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story.lead_photo.caption Arkansas Lt. Gov. Tim Griffin speaks in front of a crowd Nov. 7 at College of the Ouachitas in Malvern. Griffin was one of the many dignitaries on hand to help announce the $1.9 million federal grant awarded to Malvern and Hot Spring County. The grant will be used to place sewer and water services throughout the industrial park in the city. ( Sam Pierce)

MALVERN — A collaborative effort between the public and private sectors of Hot Spring County, as well as the Economic Development Administration, has been the next step in securing the workforce in the city and surrounding area.

At a press conference Nov. 6, on the campus of College of the Ouachitas in Malvern, Hot Spring County Judge Dennis Thornton announced the receipt of a $1.9 million federal grant for infrastructure, to be used to place sewer and water services throughout the industrial park in Malvern.

“It was a unified effort by all,” Thornton said. “It was exciting for me to see the cross-boundaries, cross-parties, pulling our resources and working as one for the betterment of community and county.

“And from it, the things that we see here with the unity in Hot Spring County, that we can be an example to other counties in our state — that unity spells success.”

The Economic Development Administration, a branch of the U.S. Commerce Department, will award a $1.15 million grant to Hot Spring County. The grant will be matched with $770,000 in local funds.

Specifically, the project will support excavation; waste, water and drainage systems; and site preparations for attracting new businesses. When completed, the project is expected to create 130 jobs and attract $15 million in private investment.

“This is a project that we have been working on for quite some time,” Malvern Mayor Brenda Walton said. “It is very exciting. It is going to be a cooperative partnership between the city and the county. It is going to make our industrial park more ‘shovel-ready.’

“That is the key to everything. If you don’t have a shovel-ready site, they are going to go somewhere else. You just don’t know how exciting this is. We all have worked so hard to make this happen.”

Tim Griffin, the lieutenant governor of Arkansas, said part of competing for industry is the quality of life.

“Having the right people in the right place who love the community and are passionate about the community and the county — all of those are critically important to the growth and development and a better life,” Griffin said.

“If you can get excited about sewage and water, you know that you can be passionate for just about anything …,” Griffin said, joking. “The more of the development burden for an industrial park that you take off of the potential investor, the more likely they are going to come in — that’s what ‘shovel-ready’ means.

“It means they have to do less before they get going. This is a critical part of making that one component better — the sewage and the water and being able to tell people, ‘move-in,’ not ‘we need a little more time, and then you can move in.’”

Griffin said part of what makes Malvern ideal for new businesses is the passersby.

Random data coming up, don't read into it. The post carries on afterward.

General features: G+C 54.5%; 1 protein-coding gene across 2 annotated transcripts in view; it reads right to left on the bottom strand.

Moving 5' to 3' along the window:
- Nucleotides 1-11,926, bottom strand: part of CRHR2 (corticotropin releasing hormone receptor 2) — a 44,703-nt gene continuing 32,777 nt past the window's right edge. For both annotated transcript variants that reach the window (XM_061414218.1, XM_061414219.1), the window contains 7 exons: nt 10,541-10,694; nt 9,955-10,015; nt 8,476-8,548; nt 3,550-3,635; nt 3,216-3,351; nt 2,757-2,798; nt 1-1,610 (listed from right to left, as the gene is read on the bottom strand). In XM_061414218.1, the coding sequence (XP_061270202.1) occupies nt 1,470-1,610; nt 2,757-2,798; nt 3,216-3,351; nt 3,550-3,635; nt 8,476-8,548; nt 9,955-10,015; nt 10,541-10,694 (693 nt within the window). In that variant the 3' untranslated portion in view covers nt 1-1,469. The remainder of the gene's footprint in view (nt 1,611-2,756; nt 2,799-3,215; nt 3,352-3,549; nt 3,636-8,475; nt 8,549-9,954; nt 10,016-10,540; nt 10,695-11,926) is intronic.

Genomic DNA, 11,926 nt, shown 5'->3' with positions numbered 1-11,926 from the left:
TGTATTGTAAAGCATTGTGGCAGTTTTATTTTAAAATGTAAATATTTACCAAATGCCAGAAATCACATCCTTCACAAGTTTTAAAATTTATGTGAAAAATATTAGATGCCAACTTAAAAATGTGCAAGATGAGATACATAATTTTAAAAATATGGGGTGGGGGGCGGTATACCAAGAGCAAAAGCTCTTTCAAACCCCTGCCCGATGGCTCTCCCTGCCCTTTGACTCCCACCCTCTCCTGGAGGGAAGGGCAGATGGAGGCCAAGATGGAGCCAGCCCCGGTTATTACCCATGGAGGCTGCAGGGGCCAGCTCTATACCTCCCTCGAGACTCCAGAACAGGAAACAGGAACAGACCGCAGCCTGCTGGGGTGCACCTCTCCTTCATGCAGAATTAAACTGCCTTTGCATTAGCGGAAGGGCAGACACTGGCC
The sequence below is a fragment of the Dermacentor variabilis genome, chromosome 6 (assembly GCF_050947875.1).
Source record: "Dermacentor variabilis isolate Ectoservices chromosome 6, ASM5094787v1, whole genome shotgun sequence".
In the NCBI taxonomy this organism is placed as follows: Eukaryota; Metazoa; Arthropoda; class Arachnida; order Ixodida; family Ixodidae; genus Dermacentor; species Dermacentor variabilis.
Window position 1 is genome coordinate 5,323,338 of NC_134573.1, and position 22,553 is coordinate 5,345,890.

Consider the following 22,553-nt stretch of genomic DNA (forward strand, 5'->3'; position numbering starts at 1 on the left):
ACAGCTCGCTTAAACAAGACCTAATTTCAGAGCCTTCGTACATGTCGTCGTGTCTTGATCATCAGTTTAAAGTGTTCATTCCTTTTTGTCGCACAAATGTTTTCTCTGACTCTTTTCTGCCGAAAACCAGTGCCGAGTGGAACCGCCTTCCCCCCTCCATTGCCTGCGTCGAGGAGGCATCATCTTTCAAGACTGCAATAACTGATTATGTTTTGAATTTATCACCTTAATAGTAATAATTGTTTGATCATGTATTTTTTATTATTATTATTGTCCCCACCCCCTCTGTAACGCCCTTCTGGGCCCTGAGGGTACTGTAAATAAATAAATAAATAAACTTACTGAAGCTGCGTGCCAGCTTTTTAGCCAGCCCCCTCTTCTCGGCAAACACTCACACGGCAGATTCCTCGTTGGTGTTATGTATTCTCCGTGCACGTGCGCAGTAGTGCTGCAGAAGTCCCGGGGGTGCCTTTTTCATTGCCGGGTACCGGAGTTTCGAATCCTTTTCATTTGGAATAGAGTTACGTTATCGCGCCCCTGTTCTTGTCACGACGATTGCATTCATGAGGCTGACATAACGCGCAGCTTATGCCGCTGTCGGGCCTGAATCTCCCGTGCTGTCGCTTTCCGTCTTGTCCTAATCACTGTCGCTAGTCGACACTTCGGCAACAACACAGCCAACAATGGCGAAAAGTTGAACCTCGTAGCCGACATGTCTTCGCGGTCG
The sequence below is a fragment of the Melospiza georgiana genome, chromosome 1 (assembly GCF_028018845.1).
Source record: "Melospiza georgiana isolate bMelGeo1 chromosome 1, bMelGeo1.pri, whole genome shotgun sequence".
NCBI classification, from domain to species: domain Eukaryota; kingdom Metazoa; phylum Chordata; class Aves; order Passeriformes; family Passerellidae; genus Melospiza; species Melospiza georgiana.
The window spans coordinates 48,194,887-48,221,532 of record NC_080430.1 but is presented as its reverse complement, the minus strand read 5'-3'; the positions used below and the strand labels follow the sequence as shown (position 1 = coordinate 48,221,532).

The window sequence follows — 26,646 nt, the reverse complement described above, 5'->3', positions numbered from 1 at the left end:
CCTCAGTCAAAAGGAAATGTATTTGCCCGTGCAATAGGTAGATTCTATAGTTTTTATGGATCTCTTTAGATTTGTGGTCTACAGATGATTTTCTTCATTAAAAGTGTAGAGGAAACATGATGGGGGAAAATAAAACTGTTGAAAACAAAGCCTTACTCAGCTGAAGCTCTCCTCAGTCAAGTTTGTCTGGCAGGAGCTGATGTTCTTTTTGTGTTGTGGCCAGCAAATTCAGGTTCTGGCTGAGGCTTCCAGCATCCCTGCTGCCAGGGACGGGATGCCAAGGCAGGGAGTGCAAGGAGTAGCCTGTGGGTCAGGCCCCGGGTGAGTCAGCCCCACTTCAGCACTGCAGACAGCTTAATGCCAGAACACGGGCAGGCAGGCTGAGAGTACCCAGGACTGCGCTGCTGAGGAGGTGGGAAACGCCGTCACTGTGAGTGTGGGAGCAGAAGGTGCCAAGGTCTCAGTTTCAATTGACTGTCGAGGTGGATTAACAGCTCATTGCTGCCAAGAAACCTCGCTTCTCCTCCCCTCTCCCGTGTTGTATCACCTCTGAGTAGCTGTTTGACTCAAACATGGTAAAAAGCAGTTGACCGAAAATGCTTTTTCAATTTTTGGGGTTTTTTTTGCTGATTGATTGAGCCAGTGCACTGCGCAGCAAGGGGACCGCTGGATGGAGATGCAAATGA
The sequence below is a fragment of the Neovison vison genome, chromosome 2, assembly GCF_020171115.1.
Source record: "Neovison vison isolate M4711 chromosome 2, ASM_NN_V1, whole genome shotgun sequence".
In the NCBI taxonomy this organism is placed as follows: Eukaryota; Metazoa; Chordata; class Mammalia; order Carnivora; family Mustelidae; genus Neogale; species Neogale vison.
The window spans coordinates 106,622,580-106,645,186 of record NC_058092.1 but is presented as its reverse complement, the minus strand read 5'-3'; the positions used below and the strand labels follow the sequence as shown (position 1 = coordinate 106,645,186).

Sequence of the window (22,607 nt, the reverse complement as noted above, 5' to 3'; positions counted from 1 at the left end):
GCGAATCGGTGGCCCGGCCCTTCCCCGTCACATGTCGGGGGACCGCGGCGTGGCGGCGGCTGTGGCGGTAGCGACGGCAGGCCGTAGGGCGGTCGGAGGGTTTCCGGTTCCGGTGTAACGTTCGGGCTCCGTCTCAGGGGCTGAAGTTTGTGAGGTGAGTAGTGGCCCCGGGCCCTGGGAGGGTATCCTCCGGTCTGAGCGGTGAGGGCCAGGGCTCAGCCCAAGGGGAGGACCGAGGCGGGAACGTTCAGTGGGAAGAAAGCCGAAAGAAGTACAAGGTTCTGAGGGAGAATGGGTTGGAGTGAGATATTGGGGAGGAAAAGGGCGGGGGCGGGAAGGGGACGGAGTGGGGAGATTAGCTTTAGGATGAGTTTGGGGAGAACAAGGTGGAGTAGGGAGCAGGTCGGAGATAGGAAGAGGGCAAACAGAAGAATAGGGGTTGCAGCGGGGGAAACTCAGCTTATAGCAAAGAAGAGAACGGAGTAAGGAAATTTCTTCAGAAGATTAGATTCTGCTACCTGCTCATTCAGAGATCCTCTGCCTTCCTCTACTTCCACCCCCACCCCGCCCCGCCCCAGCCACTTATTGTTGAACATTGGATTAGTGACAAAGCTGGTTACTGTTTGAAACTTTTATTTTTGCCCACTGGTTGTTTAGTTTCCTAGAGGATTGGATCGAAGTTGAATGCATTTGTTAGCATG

“Think of how many people pass by and, at a minimum, have heard of your town’s name and spent a little money here — and a lot of places can’t say that,” Griffin said. “Malvern has a lot of built-in advantages. … Sewage and water on this day are a big deal and exciting.”

Rick McClure, director of the local economic-development commission, said this is the beginning of something that is new.

“This is the beginning of something that is going to launch us forward,” he said. “That I-30 industrial park, with its location, is within 12 hours of about 50 percent of the U.S. retail buying power.

“We are in a wonderful place, and now, it is a wonderful time, so we look for great things to happen not only in Malvern but here at the college and the workforce development.”

According to a press release from the Economic Development Administration, “this project was made possible by the regional planning efforts led by the West Central Arkansas Planning and Development District.” The administration funds WCAPDD to bring together the public and private sectors to create an “economic-development road map to strengthen the regional economy,” the release states. For more information, visit eda.gov.

State Sen. Alan Clark, R-Lonsdale, said this is a landmark occasion.

“People in Hot Spring County are doing good things,” Clark said. “It is such a pleasure, as we are working on economic development and trying to get things done around here. I want to you know it is not just about today.

“Hot Spring County is just amazing. … They care just so much about this community. I am just so pleased to be a part of it. With this team that you have in place, you have a lot more success coming.”

Congressman Bruce Westerman, R-Ark., said he is excited about the opportunities that lie ahead for Malvern.

“Hot Spring County is a great place. You have a lot of good ingredients to attract industry here,” Westerman said.

“It’s been a good industrial and manufacturing area in the past, and it will be even better in the future,” he said.

“We now stand in a position that when an opportunity calls, we are ready to answer that call,” Thornton said.

Staff writer Sam Pierce can be reached at (501) 244-4314 or spierce@arkansasonline.com.

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